I spoke glowingly about the Adidas shoulder patch design on the 2017 Avalanche jersey refresh and the 2020 Stadium Series design. Adidas is also incorporating the fleur-de-lis as part of the Reverse Retro shoulder patch design, and also in the same burgundy color as the fleur-de-lis trim at the bottom of the jersey. As I mentioned above, the actual design of the fleur-de-lis remains faithful to the design worn on the Quebec Nordiques’ home and away jerseys, and the color is a sure winner. These shoulder patches will certainly pop against the brightness of the jersey.
Two fleur-de-lis are stitched onto the familiar dotted shoulder yoke, one on each side. I have to give Adidas credit here for foregoing heat-pressed shoulder patches. Some of you may recall many of last year’s Stadium Series jerseys had shoulder patches that weren’t fully heat pressed to the jersey fabric, which is something I wrote about at length in my review of that jersey. If the Reverse Retro jersey is indeed a limited run, as has been suggested, having higher quality details such as this give the customer greater peace of mind that they’re purchasing a jersey with high-quality material and high-quality craftsmanship.
It is important to note that the fleur-de-lis is not made of the same puffy, foam-like material found on the Avalanche home and away jerseys. This actually enhances the look of the fleur-de-lis on the jersey: the bold burgundy color and sharply defined points on the fleur-de-lis benefit from being constructed of a flat material, whereas using that foam-like texture may actually give the fleur-de-lis a softer appearance. The simplicity of the design, texture, an color, combined with the nostalgia represented by the fleur-de-lis, make this shoulder patch an elegant accent to the jersey.
Nameplates and Numbers
There have been several horror stories about the quality of the Reverse Retro jersey that have circulated the Internet, ranging from missing alternate captain “A”s on Nathan MacKinnon Reverse Retro jerseys to Nordiques crests not being properly affixed to jerseys, to name a few. I was concerned I’d also wind up with jersey of subpar quality if I ordered through them. As the inventory through Altitude Authentics sold out within days and I hadn’t finalized the choice of what jersey I wanted beforeheand, I went through a different retailer this time to see what the quality would be. I placed my order for a Gabe Landeskog jersey and waited for its arrival. Below is the result.
I had a feeling that the name would be on a nameplate, based on some of the photos of other Reverse Retro jerseys that had posted online. Sure enough, mine arrived with a nameplate. As I’ve said before, I prefer to have individual letters stitched on an authentic jersey instead of on a nameplate, but nameplates are everywhere these days. The font and the lettering are slightly different from the original Nordiques design, but that is merely an observation, not a criticism. Each letter is individually stitched onto the nameplate, and the nameplate is likewise stitched onto the back of the jersey. However, the nameplate appears to be a lighter shade of burgundy compared to the burgundy hue in the numbers. The Adidas logo, a permanent fixture at the base of the neck of the jersey, appears above the nameplate in burgundy. The fight strap is also stitched inside the jersey just above the center fleur-de-lis at the base of the numbers.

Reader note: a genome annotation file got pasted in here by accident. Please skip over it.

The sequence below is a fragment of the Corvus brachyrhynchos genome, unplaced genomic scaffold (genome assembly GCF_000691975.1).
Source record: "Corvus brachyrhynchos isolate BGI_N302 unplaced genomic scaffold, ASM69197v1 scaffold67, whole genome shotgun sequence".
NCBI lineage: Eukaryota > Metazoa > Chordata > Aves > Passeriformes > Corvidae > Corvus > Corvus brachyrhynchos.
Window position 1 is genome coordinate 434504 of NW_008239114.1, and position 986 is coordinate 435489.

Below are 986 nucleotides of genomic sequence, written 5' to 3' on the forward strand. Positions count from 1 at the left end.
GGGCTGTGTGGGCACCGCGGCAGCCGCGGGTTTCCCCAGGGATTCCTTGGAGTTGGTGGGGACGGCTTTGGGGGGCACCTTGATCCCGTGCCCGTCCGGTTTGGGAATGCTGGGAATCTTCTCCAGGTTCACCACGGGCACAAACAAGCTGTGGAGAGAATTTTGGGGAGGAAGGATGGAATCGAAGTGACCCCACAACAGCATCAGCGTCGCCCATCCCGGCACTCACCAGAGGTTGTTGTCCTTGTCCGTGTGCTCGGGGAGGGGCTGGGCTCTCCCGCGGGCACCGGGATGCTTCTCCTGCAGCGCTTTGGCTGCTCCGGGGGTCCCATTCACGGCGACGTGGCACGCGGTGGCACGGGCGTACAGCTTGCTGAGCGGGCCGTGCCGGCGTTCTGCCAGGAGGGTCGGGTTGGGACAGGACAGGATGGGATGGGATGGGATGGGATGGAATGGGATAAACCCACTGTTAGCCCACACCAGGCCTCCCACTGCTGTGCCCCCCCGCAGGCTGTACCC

The numbers are a close match to the original Nordiques design, with the color burgundy serving as a border around each number. I did notice the numbers appear to be elongated compared to the original design. Moreover, the numbers also appear to be positioned a little lower than normal, and the number nine appears to have a lighter shade of burgundy compared to the number two, which seems to be a closer match in color to the rest of the burgundy on the jersey itself. The difference in the shade of burgundy between both numbers is difficult to spot, thankfully. This is most likely a result of the customization of the jersey through this vendor. Had I gone through Altitude Authentics, this may not have happened, but there’s no way to know that now.
I don’t mind the elongated numbers, I would have preferred the numbers to be positioned a little higher up. I also would have preferred the burgundy to match on both the nine and the two. I realize that these are small things to nitpick, considering the quality of the numbers themselves is actually very high: the materials for the numbers were sewn together and then stitched onto the jersey. Also, having the burgundy border around the numbers gives the numbers more personality over using just one color.
The numbers on the sleeves are also sewn together from separate materials and stitched onto the sleeves. A burgundy cuff completes the sleeve. I also noticed that the size of the numbers on the sleeves were identical to the captain’s “C” on the front of the jersey. Like the numbers on the sleeves, I also like that the captain’s “C” has that extra layer of burgundy with it, serving as another nod to the original look of the Nordiques captain’s “C”.
Comparing the numbers on my sleeves to the photos I’ve seen online, my numbers appear to be positioned lower than others, where the numbers are higher up on the sleeve. I don’t mind this at all, as I prefer numbers that are positioned lower on the sleeve.
This is about as solid of a jersey that an Avalanche fan can ask for. Adidas did a remarkable job in breathing new life into the Quebec Nordiques logo, and to do so during an anniversary season feels like an appropriate time for the Avalanche to finally acknowledge their Canadian heritage. The look of the jersey is sharp, and is unique among the other Reverse Retro jerseys due to the fact that it is one of the few that uses white as its primary base color. To see this go head to head against the Vegas Golden Knights’ red Reverse Retro design is going to be some of the most aesthetically pleasing hockey one could possibly see this season.
Most of my nitpicks arose only from the fact that I had this jersey custom made. I can live with the nitpicks because the overall design of the jersey outweighs any of my minor critiques. If you were lucky to get your hands on one, consider yourselves lucky, because this jersey was well worth the price given the detail put into its design. If not, I hope that Adidas commissions a second run of this design, because it could easily become as adored and venerated as the original Nordiques logo that inspired it.
Today’s game will be broadcast live at 1:00 P.M. MST/3:00 P.M. EST on NBC in the United States, and in Canada on Sportsnet, Sportsnet1, and TVAS.